Get it? This trick is a bit like tracking a running person with a camera: Even though the person moves, you can create a more-or-less static camera image by matching the runner's speed with the camera. But instead of a moving camera, we used eye movements at a really, really high speed—about the speed of a cruising airplane flying by at 50 m distance. Yes, your eyes are that fast.
The result of this trick was that the stripes, which were normally invisible, became clearly visible for a brief moment during the eye movement. This is called intrasaccadic perception, and is a very strange and powerful phenomenon.
Intrasaccadic perception had been shown before, but always through subjective report; that is, participants indicated verbally or manually whether or not they had seen something. This means that participants were never naive: To participate, they more-or-less needed to know what the experiment was about.
To get around this, we measured pupil size; that is, we compared pupil size in a condition with intrasaccadic perception, with pupil size in a control condition. The prediction was simple: We expected intrasaccadic perception to trigger a constriction (shrinkage) of the pupil, just like normal stimuli do1.
You can see the results below:
The effect of intrasaccadic perception on pupil size. Adapted from Mathôt et al. (2015).
This figure shows pupil size over time, separately for the intrasaccadic-perception (blue) and control (orange) conditions. On the timeline, 0 corresponds to the midpoint of the eye movement. You can see a few things in this figure, not all of which are related to intrasaccadic perception:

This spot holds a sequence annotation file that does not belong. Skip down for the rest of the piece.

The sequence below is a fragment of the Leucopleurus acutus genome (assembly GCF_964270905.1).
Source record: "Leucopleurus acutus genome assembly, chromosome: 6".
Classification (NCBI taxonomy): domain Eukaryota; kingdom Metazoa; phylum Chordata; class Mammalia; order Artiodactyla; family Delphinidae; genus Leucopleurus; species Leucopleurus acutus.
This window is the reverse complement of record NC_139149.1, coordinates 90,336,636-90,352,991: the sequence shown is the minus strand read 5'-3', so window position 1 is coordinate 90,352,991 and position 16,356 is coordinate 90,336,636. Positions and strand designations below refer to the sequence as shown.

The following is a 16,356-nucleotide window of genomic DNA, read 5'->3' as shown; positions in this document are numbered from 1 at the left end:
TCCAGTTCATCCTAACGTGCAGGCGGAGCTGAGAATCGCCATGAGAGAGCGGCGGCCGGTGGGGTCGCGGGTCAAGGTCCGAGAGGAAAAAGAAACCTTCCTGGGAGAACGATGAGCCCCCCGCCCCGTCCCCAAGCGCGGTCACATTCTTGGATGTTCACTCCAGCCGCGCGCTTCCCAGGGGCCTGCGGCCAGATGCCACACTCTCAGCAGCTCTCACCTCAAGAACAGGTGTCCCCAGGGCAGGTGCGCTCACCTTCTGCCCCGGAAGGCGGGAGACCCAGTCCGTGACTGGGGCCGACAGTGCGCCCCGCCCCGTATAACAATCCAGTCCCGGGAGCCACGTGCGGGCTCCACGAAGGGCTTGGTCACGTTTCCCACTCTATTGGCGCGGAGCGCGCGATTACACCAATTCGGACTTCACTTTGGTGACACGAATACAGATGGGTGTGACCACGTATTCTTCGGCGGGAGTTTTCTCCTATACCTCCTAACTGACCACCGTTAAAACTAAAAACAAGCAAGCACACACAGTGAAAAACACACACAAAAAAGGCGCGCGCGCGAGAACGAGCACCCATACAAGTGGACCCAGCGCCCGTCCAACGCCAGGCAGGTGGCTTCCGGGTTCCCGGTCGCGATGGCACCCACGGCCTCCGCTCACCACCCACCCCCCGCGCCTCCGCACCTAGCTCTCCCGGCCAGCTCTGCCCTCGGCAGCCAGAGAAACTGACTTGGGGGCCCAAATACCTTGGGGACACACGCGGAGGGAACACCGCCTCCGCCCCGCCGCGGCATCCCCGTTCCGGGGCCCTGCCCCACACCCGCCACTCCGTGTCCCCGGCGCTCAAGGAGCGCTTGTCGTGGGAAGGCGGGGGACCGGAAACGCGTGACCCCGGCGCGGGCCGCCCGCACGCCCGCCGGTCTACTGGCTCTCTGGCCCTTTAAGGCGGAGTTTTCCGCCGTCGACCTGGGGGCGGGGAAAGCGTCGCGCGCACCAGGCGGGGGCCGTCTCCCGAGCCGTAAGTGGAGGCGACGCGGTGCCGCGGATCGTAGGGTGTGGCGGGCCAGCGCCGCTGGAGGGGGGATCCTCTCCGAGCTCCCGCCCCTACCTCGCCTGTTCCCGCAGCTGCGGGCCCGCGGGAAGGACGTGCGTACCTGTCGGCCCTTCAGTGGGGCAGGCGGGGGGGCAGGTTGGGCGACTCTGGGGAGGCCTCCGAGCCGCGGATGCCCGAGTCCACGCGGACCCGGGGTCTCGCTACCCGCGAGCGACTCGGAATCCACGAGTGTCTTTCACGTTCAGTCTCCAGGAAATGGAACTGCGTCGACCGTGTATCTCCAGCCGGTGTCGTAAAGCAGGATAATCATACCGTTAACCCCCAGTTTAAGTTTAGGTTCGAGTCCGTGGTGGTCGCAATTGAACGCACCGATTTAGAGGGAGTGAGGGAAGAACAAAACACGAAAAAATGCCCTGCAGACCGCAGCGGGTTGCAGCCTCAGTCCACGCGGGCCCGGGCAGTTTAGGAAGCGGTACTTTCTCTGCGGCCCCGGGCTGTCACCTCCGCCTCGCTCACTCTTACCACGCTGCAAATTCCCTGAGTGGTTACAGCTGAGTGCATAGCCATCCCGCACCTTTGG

- Before the eye movement, the pupil starts to dilate (becomes bigger). This reflects movement preparation.
- About 0.2 s after the eye movement, the pupil starts to constrict in both conditions. This always happens after an eye movement—intrasaccadic perception or no.
And the crucial finding:
- The pupil constricted more when participants experienced intrasaccadic perception (the blue line) than when they did not (the orange line). This effect arose with the pupil's typical delay of about 0.2 s after intrasaccadic perception had occurred.
In other words, intrasaccadic perception affected the size of the pupil. After the experiment, we also asked participants verbally whether they had experienced intrasaccadic perception. And they had.